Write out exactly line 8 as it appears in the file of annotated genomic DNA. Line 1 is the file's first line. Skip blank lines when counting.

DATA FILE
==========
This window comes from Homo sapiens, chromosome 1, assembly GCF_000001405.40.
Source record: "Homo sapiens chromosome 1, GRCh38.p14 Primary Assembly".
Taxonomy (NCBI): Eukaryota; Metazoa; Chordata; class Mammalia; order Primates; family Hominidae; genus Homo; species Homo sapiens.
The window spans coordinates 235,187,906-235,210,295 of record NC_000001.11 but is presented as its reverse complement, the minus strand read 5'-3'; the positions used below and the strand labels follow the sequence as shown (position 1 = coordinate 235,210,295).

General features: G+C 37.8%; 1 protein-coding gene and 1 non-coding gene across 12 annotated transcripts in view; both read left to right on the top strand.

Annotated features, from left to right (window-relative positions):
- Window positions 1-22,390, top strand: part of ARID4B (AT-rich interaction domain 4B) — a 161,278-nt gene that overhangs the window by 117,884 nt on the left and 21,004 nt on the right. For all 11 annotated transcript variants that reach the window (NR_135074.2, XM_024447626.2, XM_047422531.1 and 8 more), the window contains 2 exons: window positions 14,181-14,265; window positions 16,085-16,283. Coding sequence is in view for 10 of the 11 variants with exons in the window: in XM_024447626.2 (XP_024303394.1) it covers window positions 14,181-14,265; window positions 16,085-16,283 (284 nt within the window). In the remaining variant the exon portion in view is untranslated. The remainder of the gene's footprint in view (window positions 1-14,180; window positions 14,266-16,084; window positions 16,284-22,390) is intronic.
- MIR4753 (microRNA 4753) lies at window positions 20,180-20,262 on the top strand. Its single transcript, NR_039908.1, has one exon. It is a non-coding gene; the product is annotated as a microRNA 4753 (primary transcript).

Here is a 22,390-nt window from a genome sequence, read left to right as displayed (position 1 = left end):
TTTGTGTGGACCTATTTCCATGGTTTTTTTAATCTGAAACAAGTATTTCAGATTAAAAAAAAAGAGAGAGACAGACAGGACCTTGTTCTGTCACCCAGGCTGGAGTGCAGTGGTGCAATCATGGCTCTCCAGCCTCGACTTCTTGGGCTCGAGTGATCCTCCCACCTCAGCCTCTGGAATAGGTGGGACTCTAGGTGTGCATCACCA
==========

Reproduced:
- MIR4753 (microRNA 4753) lies at window positions 20,180-20,262 on the top strand. Its single transcript, NR_039908.1, has one exon. It is a non-coding gene; the product is annotated as a microRNA 4753 (primary transcript).